Therefore, gender roles are created by the society. Every cultural and historical community still has those specific functions and roles, which a woman or man is supposed to perform. Stereotypes can be changed with the active position on protection of the rights. If the education system assumes knowledge of these rights, then such a strategy is the obligation of each individual to put efforts to implement these rights. Therefore, it depends on each individual whether the principles of gender equality will make the world a better place to live.
Neuman, Fredric. Changing Gender Roles in Marriage. Psychology Today, 4 Jan. 2013, psychologytoday.com/blog/fighting-fear/201301/changing-gender-roles-in-marriage. Accessed 2 Feb. 2012.
Neuman gives a very modern view on todays gender roles in the society. Article shows how gender roles are changing in different aspects of life, including children upbringing, sex, and home chores. Neuman talks about family budget and how earnings are distributed. The article gives an insight on aspects of life, where the inequality and gender stereotypes still prevail. Neuman mentions that both men and women suffer from gender stereotypes in their family lives. In the conclusion to the article, Neuman asserts that mutual respect and communication between spouses can solve these issues.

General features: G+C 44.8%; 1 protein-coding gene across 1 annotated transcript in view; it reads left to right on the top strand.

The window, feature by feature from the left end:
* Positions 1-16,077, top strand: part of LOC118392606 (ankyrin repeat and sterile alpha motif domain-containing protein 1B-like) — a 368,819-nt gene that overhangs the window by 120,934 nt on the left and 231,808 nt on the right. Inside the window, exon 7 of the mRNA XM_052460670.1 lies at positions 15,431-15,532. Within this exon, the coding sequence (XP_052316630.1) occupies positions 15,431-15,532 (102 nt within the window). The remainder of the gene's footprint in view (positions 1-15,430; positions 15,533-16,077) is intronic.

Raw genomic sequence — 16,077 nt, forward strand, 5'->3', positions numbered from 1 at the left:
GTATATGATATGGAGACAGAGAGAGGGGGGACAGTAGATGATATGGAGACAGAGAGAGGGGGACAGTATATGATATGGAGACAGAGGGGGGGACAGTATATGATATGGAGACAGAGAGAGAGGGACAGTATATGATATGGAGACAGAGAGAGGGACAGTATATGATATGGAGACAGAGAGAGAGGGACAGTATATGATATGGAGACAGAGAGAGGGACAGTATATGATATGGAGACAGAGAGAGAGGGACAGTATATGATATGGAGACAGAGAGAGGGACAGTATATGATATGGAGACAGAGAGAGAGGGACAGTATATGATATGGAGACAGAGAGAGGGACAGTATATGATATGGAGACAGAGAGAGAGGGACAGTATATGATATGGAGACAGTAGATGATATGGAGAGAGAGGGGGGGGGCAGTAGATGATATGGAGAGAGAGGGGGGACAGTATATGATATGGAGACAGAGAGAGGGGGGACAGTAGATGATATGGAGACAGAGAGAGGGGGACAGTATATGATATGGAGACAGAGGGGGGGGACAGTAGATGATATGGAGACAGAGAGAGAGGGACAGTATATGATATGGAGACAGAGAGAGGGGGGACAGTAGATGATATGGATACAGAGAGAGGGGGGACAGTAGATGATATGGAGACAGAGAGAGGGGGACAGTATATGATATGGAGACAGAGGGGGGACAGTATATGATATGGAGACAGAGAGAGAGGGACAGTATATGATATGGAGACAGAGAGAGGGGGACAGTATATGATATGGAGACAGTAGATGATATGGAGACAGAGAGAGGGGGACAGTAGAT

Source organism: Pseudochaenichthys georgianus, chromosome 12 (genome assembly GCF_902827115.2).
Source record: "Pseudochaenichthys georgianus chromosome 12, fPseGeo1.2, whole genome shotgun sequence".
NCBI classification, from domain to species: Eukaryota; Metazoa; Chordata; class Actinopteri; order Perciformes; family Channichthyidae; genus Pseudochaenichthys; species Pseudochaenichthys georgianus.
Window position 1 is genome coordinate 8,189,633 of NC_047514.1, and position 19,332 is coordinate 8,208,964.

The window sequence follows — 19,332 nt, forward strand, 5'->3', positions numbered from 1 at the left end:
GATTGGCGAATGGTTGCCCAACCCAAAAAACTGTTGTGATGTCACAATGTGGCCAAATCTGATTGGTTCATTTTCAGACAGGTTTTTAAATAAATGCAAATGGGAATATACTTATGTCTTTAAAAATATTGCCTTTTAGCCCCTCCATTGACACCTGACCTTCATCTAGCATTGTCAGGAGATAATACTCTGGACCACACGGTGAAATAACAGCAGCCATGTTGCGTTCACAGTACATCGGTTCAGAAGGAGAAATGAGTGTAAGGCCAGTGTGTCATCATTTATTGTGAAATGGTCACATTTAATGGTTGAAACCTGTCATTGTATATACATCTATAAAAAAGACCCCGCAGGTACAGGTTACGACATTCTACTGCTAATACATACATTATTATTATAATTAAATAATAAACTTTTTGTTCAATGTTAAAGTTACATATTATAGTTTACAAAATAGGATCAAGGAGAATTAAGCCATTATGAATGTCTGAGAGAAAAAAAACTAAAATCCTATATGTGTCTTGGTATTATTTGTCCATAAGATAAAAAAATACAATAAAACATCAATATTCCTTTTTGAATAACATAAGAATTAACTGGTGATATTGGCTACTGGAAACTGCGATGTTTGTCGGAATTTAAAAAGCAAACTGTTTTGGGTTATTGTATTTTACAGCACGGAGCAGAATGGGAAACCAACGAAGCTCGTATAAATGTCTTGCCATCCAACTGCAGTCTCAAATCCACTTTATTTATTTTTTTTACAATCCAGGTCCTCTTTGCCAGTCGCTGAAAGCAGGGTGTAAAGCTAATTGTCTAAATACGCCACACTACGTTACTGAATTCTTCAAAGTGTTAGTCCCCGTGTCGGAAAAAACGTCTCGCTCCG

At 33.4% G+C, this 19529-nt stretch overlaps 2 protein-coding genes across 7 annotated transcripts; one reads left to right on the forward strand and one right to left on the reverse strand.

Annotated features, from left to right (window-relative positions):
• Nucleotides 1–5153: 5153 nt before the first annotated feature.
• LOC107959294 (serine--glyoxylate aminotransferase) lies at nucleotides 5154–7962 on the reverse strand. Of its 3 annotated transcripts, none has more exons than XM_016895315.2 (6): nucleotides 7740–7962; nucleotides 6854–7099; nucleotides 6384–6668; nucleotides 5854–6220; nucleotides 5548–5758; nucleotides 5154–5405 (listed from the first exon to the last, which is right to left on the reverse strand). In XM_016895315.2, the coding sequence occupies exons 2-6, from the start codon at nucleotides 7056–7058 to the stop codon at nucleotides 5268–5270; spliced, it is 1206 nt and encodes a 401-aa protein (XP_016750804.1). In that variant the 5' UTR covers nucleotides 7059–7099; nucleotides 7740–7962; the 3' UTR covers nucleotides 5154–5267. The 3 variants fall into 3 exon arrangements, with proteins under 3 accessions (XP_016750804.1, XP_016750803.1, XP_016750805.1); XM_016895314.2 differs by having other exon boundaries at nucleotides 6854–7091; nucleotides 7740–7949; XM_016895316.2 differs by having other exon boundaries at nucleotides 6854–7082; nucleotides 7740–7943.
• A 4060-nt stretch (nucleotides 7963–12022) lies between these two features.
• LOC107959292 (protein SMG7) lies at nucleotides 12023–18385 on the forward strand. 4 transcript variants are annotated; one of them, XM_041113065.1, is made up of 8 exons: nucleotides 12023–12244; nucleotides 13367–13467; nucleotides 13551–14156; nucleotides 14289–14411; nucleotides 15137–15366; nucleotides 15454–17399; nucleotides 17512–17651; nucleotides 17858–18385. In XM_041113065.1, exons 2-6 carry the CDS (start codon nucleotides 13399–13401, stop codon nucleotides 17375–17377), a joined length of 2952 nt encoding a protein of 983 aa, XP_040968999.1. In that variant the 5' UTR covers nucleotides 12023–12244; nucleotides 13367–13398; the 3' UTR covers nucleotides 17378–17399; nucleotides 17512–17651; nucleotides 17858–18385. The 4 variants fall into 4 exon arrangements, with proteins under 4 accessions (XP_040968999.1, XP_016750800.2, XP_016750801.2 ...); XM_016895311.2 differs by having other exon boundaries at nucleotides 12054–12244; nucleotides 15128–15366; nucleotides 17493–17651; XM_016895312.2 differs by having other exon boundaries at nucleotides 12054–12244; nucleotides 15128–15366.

Grossman, Philip J. Holding Fast: The Persistence and Dominance of Gender Stereotypes. Economic Inquiry, vol. 51, no. 1, 2013, pp. 747-763.
This paper examines the comparative significance of personal information and gender roles in the society and stereotypes when forecasting the risk inclinations of others. For this purposes, a four-part experiment was conducted. The findings of the research indicate that there are still a lot of gender stereotypes in the society and the persistence of these stereotypes is astonishing, both when the gender-relevant and gender-irrelevant data is provided. Results show that in isolation both the gender stereotype and the individuating information form initial forecasts. Therefore, the society is not yet ready to be stereotype-free.
Marks, Jaime, et al. Family Patterns of Gender Role Attitudes. Sex Roles, vol. 61, no. 3-4, 2009, pp. 221234.
The focus of this study is to identify the patterns of the gender roles in family and specify the reasons why these patterns occur. This study reveals how children are preconditioned by their parents to certain behavior. Such preconditioning results in stereotypes, which lead to the establishment of certain gender roles in family in particular, as well as in the society as a whole.